ShareThis Page

Brentwood's Elphinstone grabs center stage

| Wednesday, Jan. 15, 2014, 9:00 p.m.
Brentwood junior center Troy Elphinstone leads the team in scoring and rebounding this season.
jeff healy | for the south hills record
Brentwood junior center Troy Elphinstone leads the team in scoring and rebounding this season.

At 6-foot-6 and 205 pounds, junior center Troy Elphinstone quickly is becoming the go-to guy for Brentwood.

In his first full-year as a varsity starter in the boys' varsity basketball program, Elphinstone leads the Spartans in scoring and rebounding.

He is averaging 15 points and 8 rebounds per game.

“Troy's been dying to get on the floor for the past couple years,” Brentwood head coach Dave Mislan said.

Although not a starter as a freshman and sophomore, Elphinstone came off the bench and says he learned a lot from Michael Kish, who now is a 6-foot-4, 255-pound freshman tight end at the University of Akron.

“I think it helped me out a lot. The big thing with Kish in front of me was he was basically my height, but he was bigger,” Elphinstone said.

“Being behind him, he taught me a couple things like using my body more, going up against people that are stronger than me. He helped me in the weight room too.”

Choosing to focus solely on basketball his sophomore year after also playing football and baseball, Elphinstone knew he would be Brentwood's big man this year, and Mislan has seen the improvement in his game through the first half of the season.

“He's getting a lot better at hanging on to his fouls. If you could see Troy at the end of last year and the summer, he usually used those fouls pretty early,” Mislan said. “He's really become more disciplined and knows when and where to try and block a shot.

“That's been huge for us because a lot of times we need Troy on the floor because of his size.”

With such a long frame, Elphinstone has learned to use his body to his advantage, which will continue to be a focus.

“I kind of had the habit of slapping down when a guy went up for a shot,” Elphinstone said. “Now, I've been working on my position and defense to try and keep my hands up; getting better position just to disrupt the shot.”

A gymrat who doesn't mind working on his game even on off-days, Mislan says Elphinstone has just as much of an impact off the court as on it.

“He's a kid that enjoys practice; enjoys competing in practice. Enjoys everything about being around the gym,” Mislan said.

Elphinstone says seniors like Matt Yasko and Andrew Stofesky have showed him how to be a leader.

“I like to set a good example. I have a lot of seniors on the team that kind of taught me the ways,” Elphinstone said.

“All three of us all the time are in the gym, even if there's not practice, and I think when we get in the gym like that it makes other people want to get in to the gym and work.”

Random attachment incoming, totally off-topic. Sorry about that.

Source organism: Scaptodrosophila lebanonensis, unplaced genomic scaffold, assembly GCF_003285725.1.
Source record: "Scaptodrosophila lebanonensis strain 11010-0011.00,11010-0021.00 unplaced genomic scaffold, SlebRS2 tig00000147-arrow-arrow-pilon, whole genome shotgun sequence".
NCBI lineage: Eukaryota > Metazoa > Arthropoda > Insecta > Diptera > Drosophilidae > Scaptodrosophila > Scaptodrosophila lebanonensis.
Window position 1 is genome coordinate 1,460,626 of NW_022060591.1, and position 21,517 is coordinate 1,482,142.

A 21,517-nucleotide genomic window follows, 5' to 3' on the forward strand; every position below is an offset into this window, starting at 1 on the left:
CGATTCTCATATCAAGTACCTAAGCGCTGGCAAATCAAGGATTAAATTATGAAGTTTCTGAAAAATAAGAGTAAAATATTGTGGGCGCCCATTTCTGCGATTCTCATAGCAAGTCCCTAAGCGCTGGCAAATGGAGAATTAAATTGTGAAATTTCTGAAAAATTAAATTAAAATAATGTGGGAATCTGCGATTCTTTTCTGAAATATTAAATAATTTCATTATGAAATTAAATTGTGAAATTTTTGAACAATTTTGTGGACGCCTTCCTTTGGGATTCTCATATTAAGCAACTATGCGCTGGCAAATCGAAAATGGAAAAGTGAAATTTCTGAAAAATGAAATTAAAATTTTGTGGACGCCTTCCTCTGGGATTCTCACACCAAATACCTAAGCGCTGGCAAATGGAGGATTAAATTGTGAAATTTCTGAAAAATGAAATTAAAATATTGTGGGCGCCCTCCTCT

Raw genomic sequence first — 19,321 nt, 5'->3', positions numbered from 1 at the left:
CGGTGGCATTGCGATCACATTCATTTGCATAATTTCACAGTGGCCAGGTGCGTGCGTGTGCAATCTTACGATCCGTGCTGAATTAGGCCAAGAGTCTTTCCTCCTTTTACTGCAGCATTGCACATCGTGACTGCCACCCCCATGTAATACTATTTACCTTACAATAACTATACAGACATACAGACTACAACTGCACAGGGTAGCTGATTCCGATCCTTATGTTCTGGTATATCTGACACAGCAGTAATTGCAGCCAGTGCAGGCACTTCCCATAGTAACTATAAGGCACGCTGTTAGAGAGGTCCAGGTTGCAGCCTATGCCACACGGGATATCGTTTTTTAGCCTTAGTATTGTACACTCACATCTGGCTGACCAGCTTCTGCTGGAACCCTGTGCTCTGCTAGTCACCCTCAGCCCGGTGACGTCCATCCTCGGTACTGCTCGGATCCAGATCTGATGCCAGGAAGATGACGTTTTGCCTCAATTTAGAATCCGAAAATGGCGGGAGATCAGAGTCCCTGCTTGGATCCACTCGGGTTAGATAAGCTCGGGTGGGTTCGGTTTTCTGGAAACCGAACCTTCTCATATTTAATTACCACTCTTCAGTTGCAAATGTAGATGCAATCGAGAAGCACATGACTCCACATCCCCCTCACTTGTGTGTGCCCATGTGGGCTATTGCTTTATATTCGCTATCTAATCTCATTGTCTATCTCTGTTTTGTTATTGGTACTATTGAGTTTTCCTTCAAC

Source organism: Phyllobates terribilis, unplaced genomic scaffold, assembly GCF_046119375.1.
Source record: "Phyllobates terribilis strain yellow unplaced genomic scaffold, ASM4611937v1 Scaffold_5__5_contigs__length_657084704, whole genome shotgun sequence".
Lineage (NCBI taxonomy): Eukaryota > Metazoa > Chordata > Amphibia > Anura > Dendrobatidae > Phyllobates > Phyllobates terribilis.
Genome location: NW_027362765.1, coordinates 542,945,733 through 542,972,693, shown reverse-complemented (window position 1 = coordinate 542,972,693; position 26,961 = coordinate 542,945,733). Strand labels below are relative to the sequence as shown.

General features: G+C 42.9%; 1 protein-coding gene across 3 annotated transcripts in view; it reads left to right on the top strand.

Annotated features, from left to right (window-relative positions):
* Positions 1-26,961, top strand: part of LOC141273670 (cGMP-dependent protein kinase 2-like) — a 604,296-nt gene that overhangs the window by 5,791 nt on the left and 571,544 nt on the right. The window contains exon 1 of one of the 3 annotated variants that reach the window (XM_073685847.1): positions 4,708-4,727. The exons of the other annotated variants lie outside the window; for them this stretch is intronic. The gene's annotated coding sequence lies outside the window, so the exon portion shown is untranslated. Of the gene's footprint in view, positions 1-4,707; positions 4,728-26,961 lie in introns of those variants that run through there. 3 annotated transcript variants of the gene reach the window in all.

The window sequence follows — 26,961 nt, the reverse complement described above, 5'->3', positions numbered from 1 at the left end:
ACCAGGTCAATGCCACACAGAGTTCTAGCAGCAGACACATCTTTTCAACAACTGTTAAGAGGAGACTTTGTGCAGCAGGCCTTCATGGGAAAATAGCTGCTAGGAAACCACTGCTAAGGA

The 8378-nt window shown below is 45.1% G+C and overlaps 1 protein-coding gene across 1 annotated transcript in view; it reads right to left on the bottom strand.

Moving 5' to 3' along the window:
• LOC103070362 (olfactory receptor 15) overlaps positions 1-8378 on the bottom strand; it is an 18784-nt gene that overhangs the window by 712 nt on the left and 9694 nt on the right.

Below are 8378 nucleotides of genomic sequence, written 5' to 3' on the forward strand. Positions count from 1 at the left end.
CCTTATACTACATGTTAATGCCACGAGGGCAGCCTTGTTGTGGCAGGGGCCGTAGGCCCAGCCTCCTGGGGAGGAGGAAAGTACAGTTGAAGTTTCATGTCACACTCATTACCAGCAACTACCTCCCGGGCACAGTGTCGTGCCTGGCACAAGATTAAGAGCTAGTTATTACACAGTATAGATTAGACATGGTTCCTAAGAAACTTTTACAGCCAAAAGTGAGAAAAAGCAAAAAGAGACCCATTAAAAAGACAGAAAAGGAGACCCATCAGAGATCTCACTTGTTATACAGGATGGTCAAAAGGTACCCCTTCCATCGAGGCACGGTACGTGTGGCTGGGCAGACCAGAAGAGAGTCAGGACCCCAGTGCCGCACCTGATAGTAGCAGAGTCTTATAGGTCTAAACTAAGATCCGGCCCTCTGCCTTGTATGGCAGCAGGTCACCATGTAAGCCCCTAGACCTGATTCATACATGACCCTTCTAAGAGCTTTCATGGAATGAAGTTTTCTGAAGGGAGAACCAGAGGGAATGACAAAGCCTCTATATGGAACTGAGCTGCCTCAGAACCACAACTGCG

Behind such a solid work ethic, Mislan believes Elphinstone continues to improve each game.

“You can just see the more he's on the floor,” Mislan said. “You can see him by each game understanding the game more.”

Even with the strong start, Elphinstone continues to strive to improve all aspects of his game.

“I want to continue to get stronger,” he said. “My dribbling skills and shooting, and continue my work in the post. There's a lot of stuff to work on.”

Spartans sink Burgettstown, 49-44

Brentwood edged Burgettstown, 49-44, earlier this week behind Elphinstone's game-high 18 points.

The Spartans, who held a 31-20 halftime advantage, improved to 2-4 in Section 4-A and 6-6 overall.

Burgettstown dropped to 1-4 in section play and 2-11 overall with its seventh consecutive loss.

Brentwood is scheduled to play on the road Friday at Fort Cherry, followed by a home game Tuesday against section leader Seton-La Salle.

Justin Criado is a freelance writer.

TribLIVE commenting policy

You are solely responsible for your comments and by using you agree to our Terms of Service.

We moderate comments. Our goal is to provide substantive commentary for a general readership. By screening submissions, we provide a space where readers can share intelligent and informed commentary that enhances the quality of our news and information.

While most comments will be posted if they are on-topic and not abusive, moderating decisions are subjective. We will make them as carefully and consistently as we can. Because of the volume of reader comments, we cannot review individual moderation decisions with readers.

We value thoughtful comments representing a range of views that make their point quickly and politely. We make an effort to protect discussions from repeated comments either by the same reader or different readers

We follow the same standards for taste as the daily newspaper. A few things we won't tolerate: personal attacks, obscenity, vulgarity, profanity (including expletives and letters followed by dashes), commercial promotion, impersonations, incoherence, proselytizing and SHOUTING. Don't include URLs to Web sites.

We do not edit comments. They are either approved or deleted. We reserve the right to edit a comment that is quoted or excerpted in an article. In this case, we may fix spelling and punctuation.

We welcome strong opinions and criticism of our work, but we don't want comments to become bogged down with discussions of our policies and we will moderate accordingly.

We appreciate it when readers and people quoted in articles or blog posts point out errors of fact or emphasis and will investigate all assertions. But these suggestions should be sent via e-mail. To avoid distracting other readers, we won't publish comments that suggest a correction. Instead, corrections will be made in a blog post or in an article.